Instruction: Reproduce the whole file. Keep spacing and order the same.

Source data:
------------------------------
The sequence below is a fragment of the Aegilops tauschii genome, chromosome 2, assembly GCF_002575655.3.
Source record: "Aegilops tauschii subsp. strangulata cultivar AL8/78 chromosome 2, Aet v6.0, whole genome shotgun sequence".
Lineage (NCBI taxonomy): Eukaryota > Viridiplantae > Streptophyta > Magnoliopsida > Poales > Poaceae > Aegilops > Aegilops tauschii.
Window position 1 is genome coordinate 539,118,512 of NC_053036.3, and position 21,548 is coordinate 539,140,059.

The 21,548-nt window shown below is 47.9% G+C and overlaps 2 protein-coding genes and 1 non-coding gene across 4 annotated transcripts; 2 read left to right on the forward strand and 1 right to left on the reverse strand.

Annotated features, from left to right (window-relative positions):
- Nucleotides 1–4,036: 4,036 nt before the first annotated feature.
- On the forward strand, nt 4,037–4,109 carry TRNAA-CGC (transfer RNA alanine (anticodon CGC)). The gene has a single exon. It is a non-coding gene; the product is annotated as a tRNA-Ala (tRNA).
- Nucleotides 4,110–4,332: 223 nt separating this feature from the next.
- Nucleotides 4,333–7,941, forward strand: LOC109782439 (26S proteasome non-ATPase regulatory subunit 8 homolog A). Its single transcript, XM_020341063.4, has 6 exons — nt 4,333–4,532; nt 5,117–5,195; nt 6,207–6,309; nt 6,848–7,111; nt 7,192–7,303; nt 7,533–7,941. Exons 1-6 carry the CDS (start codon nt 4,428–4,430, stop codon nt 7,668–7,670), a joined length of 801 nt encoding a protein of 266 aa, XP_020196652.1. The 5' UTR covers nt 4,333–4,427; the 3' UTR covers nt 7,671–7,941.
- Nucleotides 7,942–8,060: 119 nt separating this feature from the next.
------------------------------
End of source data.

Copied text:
The sequence below is a fragment of the Aegilops tauschii genome, chromosome 2, assembly GCF_002575655.3.
Source record: "Aegilops tauschii subsp. strangulata cultivar AL8/78 chromosome 2, Aet v6.0, whole genome shotgun sequence".
Lineage (NCBI taxonomy): Eukaryota > Viridiplantae > Streptophyta > Magnoliopsida > Poales > Poaceae > Aegilops > Aegilops tauschii.
Window position 1 is genome coordinate 539,118,512 of NC_053036.3, and position 21,548 is coordinate 539,140,059.

The 21,548-nt window shown below is 47.9% G+C and overlaps 2 protein-coding genes and 1 non-coding gene across 4 annotated transcripts; 2 read left to right on the forward strand and 1 right to left on the reverse strand.

Annotated features, from left to right (window-relative positions):
- Nucleotides 1–4,036: 4,036 nt before the first annotated feature.
- On the forward strand, nt 4,037–4,109 carry TRNAA-CGC (transfer RNA alanine (anticodon CGC)). The gene has a single exon. It is a non-coding gene; the product is annotated as a tRNA-Ala (tRNA).
- Nucleotides 4,110–4,332: 223 nt separating this feature from the next.
- Nucleotides 4,333–7,941, forward strand: LOC109782439 (26S proteasome non-ATPase regulatory subunit 8 homolog A). Its single transcript, XM_020341063.4, has 6 exons — nt 4,333–4,532; nt 5,117–5,195; nt 6,207–6,309; nt 6,848–7,111; nt 7,192–7,303; nt 7,533–7,941. Exons 1-6 carry the CDS (start codon nt 4,428–4,430, stop codon nt 7,668–7,670), a joined length of 801 nt encoding a protein of 266 aa, XP_020196652.1. The 5' UTR covers nt 4,333–4,427; the 3' UTR covers nt 7,671–7,941.
- Nucleotides 7,942–8,060: 119 nt separating this feature from the next.